How to Create Your Own Admitted Student Day for Seniors

While most colleges and universities are still restricting visits, some are open only for admitted students. Even if your prospective schools aren’t offering this option, most will host virtual admitted students days. Either way, we know how difficult it is to make a decision like this without being able to visit a campus, so we encourage you to create your own Admitted Students Day(s). While online research and virtual tours can’t replicate in-person experiences, below are some ways for students to engage, compare, and evaluate colleges from home:

Social Media:  Most colleges have Facebook groups for admitted students. Join them to connect with other admitted students and read the discussions. If you “meet” someone you connect with, you can always move the chat to your preferred social media. Twitter, Instagram, TikTok, and Snapchat are great resources as well. Search for YouTube videos on your colleges of interest, and you’ll find plenty of students sharing information and experiences about their colleges. 

College Admissions Offices:  Look for announcements for organized virtual or in-person tours and admitted student days from the colleges. Reach out to your regional admission representative via phone or email to inquire about their plans. Ask for their recommendation on how best to experience the college virtually if they are not open to visitors. See if they can connect you with a student ambassador through Zoom or FaceTime. You’ll get brownie points for demonstrating interest if you are a prospective student.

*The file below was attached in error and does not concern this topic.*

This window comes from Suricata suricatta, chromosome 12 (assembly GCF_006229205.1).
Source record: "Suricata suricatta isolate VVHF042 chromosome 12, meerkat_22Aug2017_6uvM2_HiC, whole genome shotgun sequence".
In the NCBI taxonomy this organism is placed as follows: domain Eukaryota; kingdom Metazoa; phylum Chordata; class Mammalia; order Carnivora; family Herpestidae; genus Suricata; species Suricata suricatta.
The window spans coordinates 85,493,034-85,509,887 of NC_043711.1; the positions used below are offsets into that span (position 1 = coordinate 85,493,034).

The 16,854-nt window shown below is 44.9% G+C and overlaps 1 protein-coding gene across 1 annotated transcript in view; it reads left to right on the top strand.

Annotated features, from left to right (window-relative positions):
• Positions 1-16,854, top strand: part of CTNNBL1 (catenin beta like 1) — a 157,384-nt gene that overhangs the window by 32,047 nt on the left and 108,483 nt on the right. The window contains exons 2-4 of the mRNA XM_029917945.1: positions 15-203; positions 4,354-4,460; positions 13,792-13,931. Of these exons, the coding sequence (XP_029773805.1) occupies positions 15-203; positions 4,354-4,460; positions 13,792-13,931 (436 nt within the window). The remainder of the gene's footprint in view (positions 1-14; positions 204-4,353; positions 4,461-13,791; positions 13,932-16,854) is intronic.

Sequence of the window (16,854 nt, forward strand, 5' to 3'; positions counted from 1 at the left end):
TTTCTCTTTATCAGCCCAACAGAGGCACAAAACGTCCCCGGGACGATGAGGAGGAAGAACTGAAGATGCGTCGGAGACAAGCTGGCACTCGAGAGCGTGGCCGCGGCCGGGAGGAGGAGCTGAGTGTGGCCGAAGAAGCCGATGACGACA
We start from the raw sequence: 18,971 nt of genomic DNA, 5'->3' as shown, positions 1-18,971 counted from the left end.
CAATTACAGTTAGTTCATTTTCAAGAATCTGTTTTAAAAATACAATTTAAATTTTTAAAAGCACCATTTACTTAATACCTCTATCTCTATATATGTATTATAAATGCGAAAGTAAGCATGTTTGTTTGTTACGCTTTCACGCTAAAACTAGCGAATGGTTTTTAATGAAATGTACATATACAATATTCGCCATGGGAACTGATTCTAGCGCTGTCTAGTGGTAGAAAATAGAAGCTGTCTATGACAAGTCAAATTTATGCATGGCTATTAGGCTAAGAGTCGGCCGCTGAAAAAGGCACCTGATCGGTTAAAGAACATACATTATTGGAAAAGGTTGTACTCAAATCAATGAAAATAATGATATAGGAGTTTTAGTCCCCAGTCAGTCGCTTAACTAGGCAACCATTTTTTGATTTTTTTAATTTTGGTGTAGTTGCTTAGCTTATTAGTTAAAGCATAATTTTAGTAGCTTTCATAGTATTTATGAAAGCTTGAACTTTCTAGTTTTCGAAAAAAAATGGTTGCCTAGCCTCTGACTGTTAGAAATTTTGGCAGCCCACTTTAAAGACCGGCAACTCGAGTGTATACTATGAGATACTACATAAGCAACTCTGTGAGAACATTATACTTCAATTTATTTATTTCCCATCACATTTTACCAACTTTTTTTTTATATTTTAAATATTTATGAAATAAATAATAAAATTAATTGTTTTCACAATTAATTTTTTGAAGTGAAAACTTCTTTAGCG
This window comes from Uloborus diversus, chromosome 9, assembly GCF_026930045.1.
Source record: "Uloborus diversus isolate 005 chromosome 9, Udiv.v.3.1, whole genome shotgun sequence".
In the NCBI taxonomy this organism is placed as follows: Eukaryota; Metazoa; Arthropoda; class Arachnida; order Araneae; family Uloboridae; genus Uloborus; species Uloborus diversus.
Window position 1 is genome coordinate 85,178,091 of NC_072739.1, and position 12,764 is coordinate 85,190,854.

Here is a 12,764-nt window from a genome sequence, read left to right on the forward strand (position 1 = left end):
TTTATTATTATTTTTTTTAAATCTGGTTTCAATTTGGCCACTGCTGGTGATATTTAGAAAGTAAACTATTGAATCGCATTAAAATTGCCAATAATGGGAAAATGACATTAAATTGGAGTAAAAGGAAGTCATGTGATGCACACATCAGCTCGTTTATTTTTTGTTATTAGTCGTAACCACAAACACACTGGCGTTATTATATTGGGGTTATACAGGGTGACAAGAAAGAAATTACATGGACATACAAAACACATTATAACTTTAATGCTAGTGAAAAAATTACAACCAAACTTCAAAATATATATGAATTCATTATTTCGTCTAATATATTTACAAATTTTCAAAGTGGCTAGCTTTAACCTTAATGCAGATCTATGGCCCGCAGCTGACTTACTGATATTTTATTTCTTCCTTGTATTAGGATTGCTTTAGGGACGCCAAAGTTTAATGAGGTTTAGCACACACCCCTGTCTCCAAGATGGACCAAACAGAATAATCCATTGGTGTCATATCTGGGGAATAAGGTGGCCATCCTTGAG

Good Old-Fashioned Pros and Cons List:  Practice your spreadsheet skills by making a pros and cons list or comparison chart of the colleges’ features and data. How does your financial aid package or merit scholarship award compare? What are the graduation and retention rates? Were you admitted directly into the business or engineering school? If you took AP tests, compare how the colleges award credit. Were you admitted to an honors or scholars program with special perks?

College Websites:  Do a deep dive into the websites. Look at curriculum requirements and co-curricular opportunities for your prospective major. If you’re undecided, investigate advising resources for students with undeclared majors. Head to the section on student life and learn about student organizations and club sports. There is a wealth of information behind the landing page of every college website.

LinkedIn:  LinkedIn University pages provide a wealth of information about their alumni. You can get a sense of the types of careers their graduates pursue.

Data Resources:  If crunching numbers is your thing, Google “XYZ College Common Data Set” to explore data about admissions, graduation rates, faculty, costs, and degrees awarded. Another helpful link is

Interviews:  Turn to older peers, neighbors, and family members to ask about their experience if they attended colleges you are considering or ask if they know current students at those institutions with whom you can connect. Arrange a phone call to discuss their first-hand experience. 

There is a wealth of information available through virtual experiences, so grab your laptop and cellphone and immerse yourself in research and discovery.

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